'I cherish flutes as much as the waterbowls I use when I sit before my shrine'
Michael Harding: 'I am a bad musician, but I play for the strange sensation of being alive'
A good instrument will draw from the most mediocre student their best ability. Photograph: Getty Images/iStockphoto
I’m a very bad flute player. I only know a few dozen jigs, two hornpipes, one reel, 14 polkas and that’s about it. But musical instruments have helped me through life. As a youth I only played when I was happy. And in middle age I only played when I was sad. When I was young I always wanted to improve, and impress other people. But in the end I played for no reason at all apart from the strange sensation of being alive which the sound of the notes gave me.
When I was young I went to visit a flute player who lived by the lough shore and although he knew I was coming he was in bed when I arrived. His wife said he was resting, and I was brought into a sitting room that smelled of furniture polish, and I heard her knocking on a bedroom door down the corridor.
The musician was a bit groggy when he appeared. “I take a nap in the afternoons,” he explained, as he threw himself onto a couch, and his wife brought a tray of bone china teacups and saucers, a little plate of ginger nut biscuits and a silver pot of hot tea.
Weather and ginger nuts
I and the musician sipped the tea and, although he knew I had come for a lesson, he spoke as if my visit was a total surprise. We discussed the weather for ages, and eventually I declared that I had recently bought a flute and was eager to learn.
“Is that a fact?” he said, as if it was news to him, though my desire for a lesson had been discussed on the phone with the wife the previous day.
After he had soaked the last ginger nut biscuit in his tea and consumed it in one swallow, he spoke her name and beckoned her to fetch the flutes.
“They’re in the bath,” he explained.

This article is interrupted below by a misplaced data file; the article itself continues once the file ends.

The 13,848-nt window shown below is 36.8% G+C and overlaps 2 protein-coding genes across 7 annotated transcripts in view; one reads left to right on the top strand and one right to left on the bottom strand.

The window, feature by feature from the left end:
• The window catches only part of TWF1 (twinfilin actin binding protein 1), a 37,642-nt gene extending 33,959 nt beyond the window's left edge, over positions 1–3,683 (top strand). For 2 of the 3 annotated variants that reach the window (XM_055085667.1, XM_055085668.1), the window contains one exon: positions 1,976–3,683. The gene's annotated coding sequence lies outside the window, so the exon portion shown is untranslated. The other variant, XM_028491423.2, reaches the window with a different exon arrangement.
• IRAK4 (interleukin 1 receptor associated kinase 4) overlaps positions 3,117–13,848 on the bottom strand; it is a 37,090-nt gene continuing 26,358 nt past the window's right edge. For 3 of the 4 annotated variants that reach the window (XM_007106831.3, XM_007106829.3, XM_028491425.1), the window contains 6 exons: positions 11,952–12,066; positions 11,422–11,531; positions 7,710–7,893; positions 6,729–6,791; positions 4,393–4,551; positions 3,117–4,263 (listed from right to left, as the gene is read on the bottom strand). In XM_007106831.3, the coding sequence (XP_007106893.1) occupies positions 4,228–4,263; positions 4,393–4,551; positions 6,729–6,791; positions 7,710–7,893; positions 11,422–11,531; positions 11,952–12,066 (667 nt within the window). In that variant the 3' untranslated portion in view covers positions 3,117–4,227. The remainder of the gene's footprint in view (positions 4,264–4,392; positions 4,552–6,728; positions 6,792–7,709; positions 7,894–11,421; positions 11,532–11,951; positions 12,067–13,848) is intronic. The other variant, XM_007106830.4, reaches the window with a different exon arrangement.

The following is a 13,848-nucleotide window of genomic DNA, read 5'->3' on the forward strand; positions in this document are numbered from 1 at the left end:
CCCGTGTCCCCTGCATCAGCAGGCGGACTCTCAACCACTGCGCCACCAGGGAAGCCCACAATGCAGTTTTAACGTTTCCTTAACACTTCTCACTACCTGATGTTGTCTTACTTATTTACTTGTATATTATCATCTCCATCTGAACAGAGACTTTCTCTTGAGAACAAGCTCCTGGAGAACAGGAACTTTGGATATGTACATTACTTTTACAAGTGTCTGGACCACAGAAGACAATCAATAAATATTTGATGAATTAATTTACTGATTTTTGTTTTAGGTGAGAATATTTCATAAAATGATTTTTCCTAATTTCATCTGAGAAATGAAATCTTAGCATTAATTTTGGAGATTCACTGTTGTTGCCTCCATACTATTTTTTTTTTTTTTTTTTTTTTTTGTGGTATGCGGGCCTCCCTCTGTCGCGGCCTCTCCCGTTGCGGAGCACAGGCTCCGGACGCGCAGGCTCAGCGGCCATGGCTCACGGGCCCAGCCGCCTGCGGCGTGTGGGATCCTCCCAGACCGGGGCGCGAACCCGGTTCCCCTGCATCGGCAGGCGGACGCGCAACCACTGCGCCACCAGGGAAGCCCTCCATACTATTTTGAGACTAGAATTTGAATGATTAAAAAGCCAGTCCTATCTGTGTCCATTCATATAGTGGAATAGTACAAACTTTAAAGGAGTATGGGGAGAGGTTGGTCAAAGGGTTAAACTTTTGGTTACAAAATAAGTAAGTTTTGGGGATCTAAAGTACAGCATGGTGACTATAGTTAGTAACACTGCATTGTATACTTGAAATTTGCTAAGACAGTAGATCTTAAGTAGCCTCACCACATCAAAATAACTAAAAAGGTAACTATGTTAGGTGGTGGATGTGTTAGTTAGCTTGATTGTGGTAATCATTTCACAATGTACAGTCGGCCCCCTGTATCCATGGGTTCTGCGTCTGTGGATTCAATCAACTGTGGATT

She went out and returned in a few moments with three flutes, all dripping wet, and she spread them on a low coffee table before the master, as if they were sacred objects.
“Where is your instrument?” he inquired.
I took mine out of its case, assembled it and laid it beside the others.
“So that’s your flute?” he inquired, slightly amused.
“It is,” I replied.
“Not worth a curse,” he declared.
He hadn’t even touched it.
“You must always have a good instrument,” he said. “That’s the only lesson I can give you. All those flutes on that table are okay. But they’re not great flutes. They’re not the best flutes. So in the end they’re not really worth a curse.”
Mellow and delicious
In fact it was an excellent lesson and I have never forgotten it. I’m not a musician. And no amount of master classes from gifted artists would turn me into much of a talent. But a good instrument will draw from the most mediocre student their best ability.
A few years ago I invested in an fine flute, crafted by Sam Murray, and the notes that come out are mellow and delicious to the ear. I also have an excellent Chinese flute which Little Lotus brought me from Beijing two years ago. It requires tiny strips of rice paper, each the size of a fingernail, which I attach to the topmost aperture of the instrument with garlic juice, before I play.
When I blow into the instrument the rice paper vibrates, creating a musical note as delicate as a tiny breeze blowing through reeds on the surface of a lake.
I have a long flute which also came from China many years ago. It consists of three pieces of bamboo and near the mouthpiece a medieval poem is etched into the wood. Even the Star of the County Down sounds Chinese when I blow through this wondrous instrument.
And I have a tiny wooden flute that came from Korea, which can produce only three notes, and is used for meditation practices. They are all excellent flutes, and every so often I line them up on the table and gaze at them as I remember the old musician by the lough shore.
I have come to cherish flutes as much as I cherish the waterbowls I use when I sit before my shrine. I cherish them as much as the old chalice I used long ago at the altar and which sits forgotten on a shelf in my study. I cherish them like the bells of a hermitage that might call me to awaken, not because I have mastered them, but because they have mastered me.